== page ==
Skip Navigation
Opinion

How Bloomberg’s Entry Shows What Order Primaries Should Be Held In

Letting small states go first allows for a more even playing field, writes Brennan Center Fellow Walter Shapiro.

December 2, 2019
bloomberg
Monica Schipper/Getty

Every four years at roughly this point in the campaign season, the inevitable chorus of complaint begins about the unfair position of Iowa and New Hampshire at the head of presidential queue.

This time around, it was Julian Castro — the former cabinet secretary who did not make the cut for the November debate — who railed against the demographic makeup of these two opening-gun states. “Iowa and New Hampshire are wonderful states with wonderful people." Castro said recently. “But they’re also not reflective of the diversity of our country, and certainly not reflective of the diversity of the Democratic Party.”

From time to time, commentators also sing the praises of a national primary instead of a state-by-state competition in which candidates for president promise to visit all 99 Iowa counties, as Sen. Amy Klobuchar (61 counties so far) did recently. News organizations inadvertently encourage the belief that there should be a 50-state primary by over-hyping their national polls as a window into Democratic voters. Left unmentioned is that a national poll is cheaper to produce than a series of state polls.

All this brings us to the belated entry of former mayor of New York Michael Bloomberg into the Democratic presidential race with a $37-million splash. (That’s the unprecedented amount that Bloomberg spent last week alone on TV ads in roughly 100 media markets). Former Massachusetts Gov. Deval Patrick also recently joined the presidential scrum. But since Patrick is not a billionaire self-funder, he tiptoed in without frenzied press coverage.

Bloomberg, who did not even file for the February 11 New Hampshire primary, intends to ignore the four small states that hold delegate contests in February. (Democratic Party rules also give a place of honor in February to the Nevada caucuses and the South Carolina primary).

Instead, his strategy is to rule the airwaves in the 14 states, including California and Texas, that will be holding March 3 primaries. With Bloomberg worth more than $50 billion, no other candidate can possibly keep up. Even ordinary billionaire Tom Steyer is only spending about $1.2 million on TV spots per week.

As the Bloomberg example suggests, a national primary would reward candidates who can spend the most — and would offer virtually no chance for other candidates to build support. In contrast, under the current system, underdog contenders have a chance to break through in Iowa or New Hampshire and then ride the wave of news coverage to a competitive position in the March primaries. That is the fabled campaign storyline dating back to Jimmy Carter in 1976 — and it has sustained political dreamers ever since.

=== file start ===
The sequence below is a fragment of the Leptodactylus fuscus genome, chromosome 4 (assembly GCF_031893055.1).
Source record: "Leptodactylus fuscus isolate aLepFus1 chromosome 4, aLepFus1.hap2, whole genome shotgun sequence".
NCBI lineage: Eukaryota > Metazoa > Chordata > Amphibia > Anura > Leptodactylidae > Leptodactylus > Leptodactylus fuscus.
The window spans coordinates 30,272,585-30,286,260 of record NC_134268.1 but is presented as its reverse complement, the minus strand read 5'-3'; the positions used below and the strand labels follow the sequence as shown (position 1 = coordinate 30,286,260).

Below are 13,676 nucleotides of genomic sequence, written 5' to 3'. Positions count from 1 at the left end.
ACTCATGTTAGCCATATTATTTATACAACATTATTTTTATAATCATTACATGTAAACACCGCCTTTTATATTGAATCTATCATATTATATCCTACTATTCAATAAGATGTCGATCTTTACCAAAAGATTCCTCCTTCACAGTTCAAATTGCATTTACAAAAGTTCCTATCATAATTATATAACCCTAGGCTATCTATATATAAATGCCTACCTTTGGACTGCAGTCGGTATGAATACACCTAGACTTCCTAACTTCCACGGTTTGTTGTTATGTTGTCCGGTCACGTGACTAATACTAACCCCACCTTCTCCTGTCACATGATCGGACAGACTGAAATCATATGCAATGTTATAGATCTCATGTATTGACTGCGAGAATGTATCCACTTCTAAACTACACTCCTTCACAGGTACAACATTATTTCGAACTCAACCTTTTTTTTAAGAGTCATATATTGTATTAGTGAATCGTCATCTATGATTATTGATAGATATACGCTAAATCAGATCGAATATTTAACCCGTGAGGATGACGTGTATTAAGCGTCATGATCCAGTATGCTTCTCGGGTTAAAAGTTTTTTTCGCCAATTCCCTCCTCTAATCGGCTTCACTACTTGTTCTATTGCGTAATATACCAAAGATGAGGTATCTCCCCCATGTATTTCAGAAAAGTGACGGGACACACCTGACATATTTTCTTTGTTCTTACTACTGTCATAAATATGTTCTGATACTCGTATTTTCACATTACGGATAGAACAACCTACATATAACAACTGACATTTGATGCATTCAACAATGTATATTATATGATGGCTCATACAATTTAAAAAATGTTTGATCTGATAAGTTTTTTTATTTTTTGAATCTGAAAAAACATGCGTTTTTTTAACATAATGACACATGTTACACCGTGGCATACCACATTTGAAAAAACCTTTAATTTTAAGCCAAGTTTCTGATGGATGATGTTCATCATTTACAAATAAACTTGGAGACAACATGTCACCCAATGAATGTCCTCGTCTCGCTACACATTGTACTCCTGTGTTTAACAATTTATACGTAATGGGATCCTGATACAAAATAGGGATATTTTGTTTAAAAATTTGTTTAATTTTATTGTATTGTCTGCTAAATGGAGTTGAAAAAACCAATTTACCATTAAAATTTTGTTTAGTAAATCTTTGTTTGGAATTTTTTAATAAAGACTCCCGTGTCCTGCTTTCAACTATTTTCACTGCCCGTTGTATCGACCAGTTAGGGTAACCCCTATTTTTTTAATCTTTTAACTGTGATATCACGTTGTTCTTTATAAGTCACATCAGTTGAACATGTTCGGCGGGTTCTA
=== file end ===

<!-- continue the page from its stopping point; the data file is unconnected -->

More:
Personal campaigning, which is at a premium in the early states, will make no sense in March when candidates are trying to compete in 14 states at once, stretching from Portland, Maine, to San Diego. After the South Carolina primary on February 29, the surviving candidates (plus Bloomberg) will embark on a flyover campaign in which they will probably never be more than a 30-minute motorcade ride from a major airport.

The underlying reason for the clustering of 14 primaries on Super Tuesday is the weakness of the national political parties. As in prior presidential years, the DNC has used its limited powers to protect the four February delegate contests. The tradeoff is that beginning March 3, states are free to do what they like. This inevitably leads to clustering as state legislatures rush to make sure their votes matter in nominating a would-be president.

Admittedly, it is a bit baffling why small states like Utah and Oklahoma ever expected to see the candidates in the run-up to their March 3 primaries when there are so many delegates to be won elsewhere. But if there is a protracted fight for the Democratic nomination — which certainly seems like a plausible scenario — the surviving candidates will lavish their attention on later states like Wisconsin (April 7), Nebraska and West Virginia (May 12), and the wrap-up June 2 primaries (New Jersey, New Mexico, South Dakota, Montana, and the District of Columbia).

The problem with this front-loaded calendar — beyond the advantage it gives self-funders like Bloomberg — is that it undercuts voter deliberation. When Democrats vote in the March 3 states, they may be overly influenced by the frenzied press coverage of whoever wins the South Carolina primary three days earlier.

None of this is to deny that Castro has a point about the lack of racial and ethnic diversity in Iowa and New Hampshire. But no small state is a perfect demographic microcosm of America. And in recent years both Iowa and New Hampshire have been swing states in the fall campaigns.

An elegant solution for 2024 and beyond would be simply to change the order of the early states. New Hampshire, which has been holding its opening-gun primary since 1916, deserves to be first. But then follow it with South Carolina, whose Democratic primary electorate is more than 50 percent African American. Move Iowa — and its emphasis on rural issues — to third place, and end with Nevada, whose population is more than one-quarter Latino.

But whatever the parties do in shaping the primary calendar next time, they should never abandon their commitment to the principle: small states go first. Because the alternative is to create a system that gives billionaires an unfair advantage.

The views expressed are the author’s own and not necessarily those of the Brennan Center.